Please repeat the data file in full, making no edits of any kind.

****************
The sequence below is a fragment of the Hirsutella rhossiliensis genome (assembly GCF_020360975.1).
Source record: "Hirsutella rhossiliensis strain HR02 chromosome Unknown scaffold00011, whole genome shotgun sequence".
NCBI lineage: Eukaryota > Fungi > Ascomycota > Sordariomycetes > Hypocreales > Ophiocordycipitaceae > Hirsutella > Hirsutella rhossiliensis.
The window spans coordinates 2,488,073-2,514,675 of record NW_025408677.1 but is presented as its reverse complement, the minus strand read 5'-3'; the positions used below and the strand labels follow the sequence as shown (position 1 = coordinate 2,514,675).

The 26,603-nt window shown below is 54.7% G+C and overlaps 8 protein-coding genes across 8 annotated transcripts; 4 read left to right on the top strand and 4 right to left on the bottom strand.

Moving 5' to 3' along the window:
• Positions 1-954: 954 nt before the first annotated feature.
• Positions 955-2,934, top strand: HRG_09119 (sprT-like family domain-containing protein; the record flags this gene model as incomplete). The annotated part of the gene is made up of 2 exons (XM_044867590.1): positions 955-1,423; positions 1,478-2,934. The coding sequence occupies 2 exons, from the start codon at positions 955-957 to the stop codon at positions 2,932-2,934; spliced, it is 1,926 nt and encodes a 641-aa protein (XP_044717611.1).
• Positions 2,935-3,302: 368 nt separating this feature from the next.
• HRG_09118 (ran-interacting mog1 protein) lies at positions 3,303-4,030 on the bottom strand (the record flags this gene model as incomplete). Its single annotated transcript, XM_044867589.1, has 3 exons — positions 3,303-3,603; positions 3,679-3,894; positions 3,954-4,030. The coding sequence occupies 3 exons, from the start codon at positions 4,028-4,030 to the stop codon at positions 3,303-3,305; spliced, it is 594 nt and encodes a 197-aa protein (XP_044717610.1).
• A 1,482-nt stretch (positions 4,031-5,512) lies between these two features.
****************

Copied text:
The sequence below is a fragment of the Hirsutella rhossiliensis genome (assembly GCF_020360975.1).
Source record: "Hirsutella rhossiliensis strain HR02 chromosome Unknown scaffold00011, whole genome shotgun sequence".
NCBI lineage: Eukaryota > Fungi > Ascomycota > Sordariomycetes > Hypocreales > Ophiocordycipitaceae > Hirsutella > Hirsutella rhossiliensis.
The window spans coordinates 2,488,073-2,514,675 of record NW_025408677.1 but is presented as its reverse complement, the minus strand read 5'-3'; the positions used below and the strand labels follow the sequence as shown (position 1 = coordinate 2,514,675).

The 26,603-nt window shown below is 54.7% G+C and overlaps 8 protein-coding genes across 8 annotated transcripts; 4 read left to right on the top strand and 4 right to left on the bottom strand.

Moving 5' to 3' along the window:
• Positions 1-954: 954 nt before the first annotated feature.
• Positions 955-2,934, top strand: HRG_09119 (sprT-like family domain-containing protein; the record flags this gene model as incomplete). The annotated part of the gene is made up of 2 exons (XM_044867590.1): positions 955-1,423; positions 1,478-2,934. The coding sequence occupies 2 exons, from the start codon at positions 955-957 to the stop codon at positions 2,932-2,934; spliced, it is 1,926 nt and encodes a 641-aa protein (XP_044717611.1).
• Positions 2,935-3,302: 368 nt separating this feature from the next.
• HRG_09118 (ran-interacting mog1 protein) lies at positions 3,303-4,030 on the bottom strand (the record flags this gene model as incomplete). Its single annotated transcript, XM_044867589.1, has 3 exons — positions 3,303-3,603; positions 3,679-3,894; positions 3,954-4,030. The coding sequence occupies 3 exons, from the start codon at positions 4,028-4,030 to the stop codon at positions 3,303-3,305; spliced, it is 594 nt and encodes a 197-aa protein (XP_044717610.1).
• A 1,482-nt stretch (positions 4,031-5,512) lies between these two features.